To prepare for an oral presentation I always sit down and think about the worst outcome. I have to just think about the worst outcome and how unlikely it is to occur That helps me to get rid of some of my nerves. Before a presentation I like to re read my material to make sure I am informed. I look over any notes I took on books or sources. I re read introductions and conclusions of books. I make a list of important items that I what to mention. Then I take all my information and sit down to write my speech. I like to write the whole speech out to make sure I cover everything I want to say. I then leave my speech alone for at least an hour so when I come back I make sure it’s what I want to say. Once I write my speech out I begin to practice it. After I practice for a bit I start to get a sense of what I want to say. I make notecards with points on them to remind me of main points. I begin to walk around my room and time myself practicing my speech. I do that until I feel comfortable to go in front of a crowd. Then I usually practice my speech on my roommates and any friends that happen to live in apartment. I like to say in front of them a handful of times and get timed. I also get feedback. Then I make any changes I need to. I look at my speech on final time and say a prayer. I make peace that I did the best I could and practiced. Then I just put it down till that morning say it one more time. Then I go to my class and give my speech!
My tip is you can’t compare yourself to other people giving presentations. Some people are just really good of giving presentations and don’t get nervous. Some people say um a lot or shake. People have different fears about public speaking like freezing or people judging them. It all depends on the person. I would say prepare the speech that is the best to your ability. All we can do is our best. If a manage to say all my points but I know my hands are shaking I will still be proud of myself. So just do what you need to do for your speech and don’ t worry what other people are doing or thinking about you.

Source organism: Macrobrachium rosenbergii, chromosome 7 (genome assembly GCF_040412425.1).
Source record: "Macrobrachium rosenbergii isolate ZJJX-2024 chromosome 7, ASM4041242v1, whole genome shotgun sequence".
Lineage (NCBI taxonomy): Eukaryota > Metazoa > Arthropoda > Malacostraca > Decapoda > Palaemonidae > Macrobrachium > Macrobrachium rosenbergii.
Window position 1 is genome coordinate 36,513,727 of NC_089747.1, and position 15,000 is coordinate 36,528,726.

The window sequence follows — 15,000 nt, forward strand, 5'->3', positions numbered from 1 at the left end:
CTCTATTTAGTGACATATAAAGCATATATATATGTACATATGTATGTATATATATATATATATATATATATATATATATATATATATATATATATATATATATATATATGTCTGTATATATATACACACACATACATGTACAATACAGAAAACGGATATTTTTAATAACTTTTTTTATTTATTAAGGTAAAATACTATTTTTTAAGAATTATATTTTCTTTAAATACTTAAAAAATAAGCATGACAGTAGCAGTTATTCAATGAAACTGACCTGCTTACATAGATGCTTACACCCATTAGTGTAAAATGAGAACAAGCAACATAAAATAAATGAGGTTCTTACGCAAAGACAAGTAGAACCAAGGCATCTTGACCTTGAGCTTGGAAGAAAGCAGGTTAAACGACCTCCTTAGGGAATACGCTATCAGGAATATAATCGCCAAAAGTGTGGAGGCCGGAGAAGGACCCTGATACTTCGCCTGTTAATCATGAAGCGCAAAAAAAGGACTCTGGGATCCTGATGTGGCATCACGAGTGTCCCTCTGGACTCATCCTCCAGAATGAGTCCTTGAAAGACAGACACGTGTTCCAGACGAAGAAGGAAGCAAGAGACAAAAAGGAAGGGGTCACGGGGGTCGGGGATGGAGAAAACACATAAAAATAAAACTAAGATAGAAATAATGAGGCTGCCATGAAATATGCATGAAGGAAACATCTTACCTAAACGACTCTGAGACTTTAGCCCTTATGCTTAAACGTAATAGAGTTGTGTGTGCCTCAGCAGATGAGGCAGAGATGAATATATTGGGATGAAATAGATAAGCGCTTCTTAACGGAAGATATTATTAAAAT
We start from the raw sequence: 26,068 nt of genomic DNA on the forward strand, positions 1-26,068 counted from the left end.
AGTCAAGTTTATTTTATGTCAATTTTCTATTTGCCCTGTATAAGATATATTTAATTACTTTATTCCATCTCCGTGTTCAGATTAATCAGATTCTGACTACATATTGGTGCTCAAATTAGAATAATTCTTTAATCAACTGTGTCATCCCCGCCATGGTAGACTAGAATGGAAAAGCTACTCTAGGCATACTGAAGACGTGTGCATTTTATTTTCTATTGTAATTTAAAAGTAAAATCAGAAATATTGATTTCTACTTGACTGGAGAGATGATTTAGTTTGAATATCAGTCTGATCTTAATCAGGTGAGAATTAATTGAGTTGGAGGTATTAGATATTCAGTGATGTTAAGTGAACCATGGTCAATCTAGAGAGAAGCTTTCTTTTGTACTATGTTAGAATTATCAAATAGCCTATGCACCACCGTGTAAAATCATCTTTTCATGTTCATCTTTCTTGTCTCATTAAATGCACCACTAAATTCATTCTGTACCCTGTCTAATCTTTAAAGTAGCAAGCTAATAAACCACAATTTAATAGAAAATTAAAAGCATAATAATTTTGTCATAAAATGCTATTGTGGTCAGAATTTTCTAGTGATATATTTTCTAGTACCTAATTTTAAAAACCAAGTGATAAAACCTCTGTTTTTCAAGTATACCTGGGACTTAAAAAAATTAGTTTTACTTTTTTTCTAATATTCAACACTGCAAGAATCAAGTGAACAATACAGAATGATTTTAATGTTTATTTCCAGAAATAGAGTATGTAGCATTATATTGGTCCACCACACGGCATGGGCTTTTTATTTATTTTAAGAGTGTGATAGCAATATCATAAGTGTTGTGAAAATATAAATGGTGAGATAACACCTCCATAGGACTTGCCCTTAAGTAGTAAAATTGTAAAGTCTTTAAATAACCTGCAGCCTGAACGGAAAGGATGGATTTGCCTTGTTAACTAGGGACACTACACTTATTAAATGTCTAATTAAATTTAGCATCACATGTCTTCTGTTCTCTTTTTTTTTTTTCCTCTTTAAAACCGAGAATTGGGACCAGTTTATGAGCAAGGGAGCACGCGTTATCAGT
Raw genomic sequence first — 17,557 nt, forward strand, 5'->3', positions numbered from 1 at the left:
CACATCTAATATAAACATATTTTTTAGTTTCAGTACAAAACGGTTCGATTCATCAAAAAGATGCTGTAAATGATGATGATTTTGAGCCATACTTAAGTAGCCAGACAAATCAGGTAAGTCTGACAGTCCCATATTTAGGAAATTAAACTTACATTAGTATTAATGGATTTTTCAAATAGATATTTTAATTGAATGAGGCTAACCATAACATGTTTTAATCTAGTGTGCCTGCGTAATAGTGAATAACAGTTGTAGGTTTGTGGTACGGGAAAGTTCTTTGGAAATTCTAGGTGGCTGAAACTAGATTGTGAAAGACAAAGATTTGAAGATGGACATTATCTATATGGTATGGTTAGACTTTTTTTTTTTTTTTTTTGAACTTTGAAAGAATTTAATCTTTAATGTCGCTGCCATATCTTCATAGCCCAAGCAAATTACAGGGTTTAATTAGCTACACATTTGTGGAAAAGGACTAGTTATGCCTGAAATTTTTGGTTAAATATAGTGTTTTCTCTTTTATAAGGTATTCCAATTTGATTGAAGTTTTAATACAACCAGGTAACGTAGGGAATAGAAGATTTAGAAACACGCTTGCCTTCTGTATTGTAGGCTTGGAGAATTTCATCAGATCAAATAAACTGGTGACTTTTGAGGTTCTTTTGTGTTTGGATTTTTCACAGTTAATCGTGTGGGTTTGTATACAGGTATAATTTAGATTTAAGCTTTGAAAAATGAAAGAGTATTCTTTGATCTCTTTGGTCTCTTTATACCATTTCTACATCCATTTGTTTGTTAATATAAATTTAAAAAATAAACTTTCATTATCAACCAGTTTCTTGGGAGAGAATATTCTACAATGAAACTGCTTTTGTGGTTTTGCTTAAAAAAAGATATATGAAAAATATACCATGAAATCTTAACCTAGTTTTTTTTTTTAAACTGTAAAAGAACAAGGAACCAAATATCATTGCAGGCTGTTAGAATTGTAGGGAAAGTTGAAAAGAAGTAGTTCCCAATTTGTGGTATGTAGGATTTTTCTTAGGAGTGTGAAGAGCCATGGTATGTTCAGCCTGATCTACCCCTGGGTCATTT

What academic databases do you find most helpful in your research? Challenging? Why? Strengths and weaknesses? Which ones do you think you should explore further?
The database I used the most for my research so far is JSTOR. I like JSTOR because when you search a word or a phrase you can refine your results. For my topic I choose to only get journals from the Asian Studies subject. Then when you find something for your topic most articles on JSTOR have a pdf file. A strength for me for JSTOR is that mostly everything is peer reviewed (you should still double check) and that is helpful. A weakness would be it can be hard to search within your search to try to limit what articles you want to pop up. My most challenging database was Quest. I think Quest can be a good source but I struggle to use it. Also not everything on Quest is an article, peer reviewed, or a journal so I have to be careful and remember not to click anything that isn’t that. A strength for Quest is the number of sources available and to explore. I can get ideas just from looking at the different options. A weakness is also the number of sources it can be hard to go through and see what you need. I think I want to explore Quest more because I learned more about it this week so it will be helpful to learn and see what I find.
How do Cohen’s last chapters of the book, in Part 3 “The Boxers as Myth,” answer different kinds of historical questions than those Part 1 (“Boxers as Event”) and Part 2 (“Boxers as Experience”)? What do these chapters reveal about how history itself is constructed? What questions might they raise for our own process of writing history?